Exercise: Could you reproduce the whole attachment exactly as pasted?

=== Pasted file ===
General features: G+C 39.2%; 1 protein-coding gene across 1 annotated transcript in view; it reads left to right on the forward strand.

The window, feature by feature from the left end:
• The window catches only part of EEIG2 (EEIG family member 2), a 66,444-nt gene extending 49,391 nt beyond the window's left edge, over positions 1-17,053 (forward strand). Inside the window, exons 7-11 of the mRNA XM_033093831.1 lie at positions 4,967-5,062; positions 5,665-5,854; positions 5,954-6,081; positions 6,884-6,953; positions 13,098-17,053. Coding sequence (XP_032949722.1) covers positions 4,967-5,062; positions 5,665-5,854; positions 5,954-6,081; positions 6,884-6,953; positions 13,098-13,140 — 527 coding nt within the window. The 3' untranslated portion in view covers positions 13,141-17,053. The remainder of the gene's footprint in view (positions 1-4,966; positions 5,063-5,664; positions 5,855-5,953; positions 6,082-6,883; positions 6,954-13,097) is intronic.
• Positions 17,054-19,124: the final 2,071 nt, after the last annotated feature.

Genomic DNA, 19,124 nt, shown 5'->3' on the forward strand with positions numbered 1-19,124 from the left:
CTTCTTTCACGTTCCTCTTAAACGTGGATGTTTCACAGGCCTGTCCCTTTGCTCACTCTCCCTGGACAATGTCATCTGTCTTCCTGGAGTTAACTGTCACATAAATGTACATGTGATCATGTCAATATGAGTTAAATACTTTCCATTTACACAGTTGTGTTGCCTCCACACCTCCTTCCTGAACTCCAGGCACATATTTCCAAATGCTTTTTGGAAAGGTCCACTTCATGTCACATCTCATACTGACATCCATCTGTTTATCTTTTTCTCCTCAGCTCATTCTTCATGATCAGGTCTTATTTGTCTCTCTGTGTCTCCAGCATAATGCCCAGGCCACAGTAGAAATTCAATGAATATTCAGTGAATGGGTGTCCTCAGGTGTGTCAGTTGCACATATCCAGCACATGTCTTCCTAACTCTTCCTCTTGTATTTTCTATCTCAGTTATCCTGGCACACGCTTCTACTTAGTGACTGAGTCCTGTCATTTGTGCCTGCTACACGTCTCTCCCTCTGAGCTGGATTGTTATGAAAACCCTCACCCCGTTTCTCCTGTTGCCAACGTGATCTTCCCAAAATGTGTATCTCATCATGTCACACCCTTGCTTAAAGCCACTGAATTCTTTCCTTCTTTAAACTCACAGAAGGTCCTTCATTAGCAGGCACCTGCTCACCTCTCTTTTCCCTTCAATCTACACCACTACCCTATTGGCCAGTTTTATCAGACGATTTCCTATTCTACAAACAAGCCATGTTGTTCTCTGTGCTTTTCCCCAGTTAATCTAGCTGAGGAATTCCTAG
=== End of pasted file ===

General features: G+C 39.2%; 1 protein-coding gene across 1 annotated transcript in view; it reads left to right on the forward strand.

The window, feature by feature from the left end:
• The window catches only part of EEIG2 (EEIG family member 2), a 66,444-nt gene extending 49,391 nt beyond the window's left edge, over positions 1-17,053 (forward strand). Inside the window, exons 7-11 of the mRNA XM_033093831.1 lie at positions 4,967-5,062; positions 5,665-5,854; positions 5,954-6,081; positions 6,884-6,953; positions 13,098-17,053. Coding sequence (XP_032949722.1) covers positions 4,967-5,062; positions 5,665-5,854; positions 5,954-6,081; positions 6,884-6,953; positions 13,098-13,140 — 527 coding nt within the window. The 3' untranslated portion in view covers positions 13,141-17,053. The remainder of the gene's footprint in view (positions 1-4,966; positions 5,063-5,664; positions 5,855-5,953; positions 6,082-6,883; positions 6,954-13,097) is intronic.
• Positions 17,054-19,124: the final 2,071 nt, after the last annotated feature.

Genomic DNA, 19,124 nt, shown 5'->3' on the forward strand with positions numbered 1-19,124 from the left:
CTTCTTTCACGTTCCTCTTAAACGTGGATGTTTCACAGGCCTGTCCCTTTGCTCACTCTCCCTGGACAATGTCATCTGTCTTCCTGGAGTTAACTGTCACATAAATGTACATGTGATCATGTCAATATGAGTTAAATACTTTCCATTTACACAGTTGTGTTGCCTCCACACCTCCTTCCTGAACTCCAGGCACATATTTCCAAATGCTTTTTGGAAAGGTCCACTTCATGTCACATCTCATACTGACATCCATCTGTTTATCTTTTTCTCCTCAGCTCATTCTTCATGATCAGGTCTTATTTGTCTCTCTGTGTCTCCAGCATAATGCCCAGGCCACAGTAGAAATTCAATGAATATTCAGTGAATGGGTGTCCTCAGGTGTGTCAGTTGCACATATCCAGCACATGTCTTCCTAACTCTTCCTCTTGTATTTTCTATCTCAGTTATCCTGGCACACGCTTCTACTTAGTGACTGAGTCCTGTCATTTGTGCCTGCTACACGTCTCTCCCTCTGAGCTGGATTGTTATGAAAACCCTCACCCCGTTTCTCCTGTTGCCAACGTGATCTTCCCAAAATGTGTATCTCATCATGTCACACCCTTGCTTAAAGCCACTGAATTCTTTCCTTCTTTAAACTCACAGAAGGTCCTTCATTAGCAGGCACCTGCTCACCTCTCTTTTCCCTTCAATCTACACCACTACCCTATTGGCCAGTTTTATCAGACGATTTCCTATTCTACAAACAAGCCATGTTGTTCTCTGTGCTTTTCCCCAGTTAATCTAGCTGAGGAATTCCTAG